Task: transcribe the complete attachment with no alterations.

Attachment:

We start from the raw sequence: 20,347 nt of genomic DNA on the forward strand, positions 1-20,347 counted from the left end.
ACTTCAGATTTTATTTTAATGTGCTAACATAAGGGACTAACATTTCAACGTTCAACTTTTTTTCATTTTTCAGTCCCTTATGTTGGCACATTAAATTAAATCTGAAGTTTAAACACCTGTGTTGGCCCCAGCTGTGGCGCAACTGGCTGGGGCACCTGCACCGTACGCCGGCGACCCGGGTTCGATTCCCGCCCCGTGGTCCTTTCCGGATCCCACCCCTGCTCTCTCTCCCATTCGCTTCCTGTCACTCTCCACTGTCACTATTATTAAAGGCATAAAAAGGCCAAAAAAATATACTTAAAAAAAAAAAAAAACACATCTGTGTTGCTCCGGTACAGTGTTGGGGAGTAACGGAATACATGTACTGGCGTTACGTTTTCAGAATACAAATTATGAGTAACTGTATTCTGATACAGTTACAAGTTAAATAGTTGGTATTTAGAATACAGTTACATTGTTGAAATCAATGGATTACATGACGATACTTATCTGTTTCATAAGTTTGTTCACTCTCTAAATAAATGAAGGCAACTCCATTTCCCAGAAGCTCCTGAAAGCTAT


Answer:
We start from the raw sequence: 20,347 nt of genomic DNA on the forward strand, positions 1-20,347 counted from the left end.
ACTTCAGATTTTATTTTAATGTGCTAACATAAGGGACTAACATTTCAACGTTCAACTTTTTTTCATTTTTCAGTCCCTTATGTTGGCACATTAAATTAAATCTGAAGTTTAAACACCTGTGTTGGCCCCAGCTGTGGCGCAACTGGCTGGGGCACCTGCACCGTACGCCGGCGACCCGGGTTCGATTCCCGCCCCGTGGTCCTTTCCGGATCCCACCCCTGCTCTCTCTCCCATTCGCTTCCTGTCACTCTCCACTGTCACTATTATTAAAGGCATAAAAAGGCCAAAAAAATATACTTAAAAAAAAAAAAAAACACATCTGTGTTGCTCCGGTACAGTGTTGGGGAGTAACGGAATACATGTACTGGCGTTACGTTTTCAGAATACAAATTATGAGTAACTGTATTCTGATACAGTTACAAGTTAAATAGTTGGTATTTAGAATACAGTTACATTGTTGAAATCAATGGATTACATGACGATACTTATCTGTTTCATAAGTTTGTTCACTCTCTAAATAAATGAAGGCAACTCCATTTCCCAGAAGCTCCTGAAAGCTAT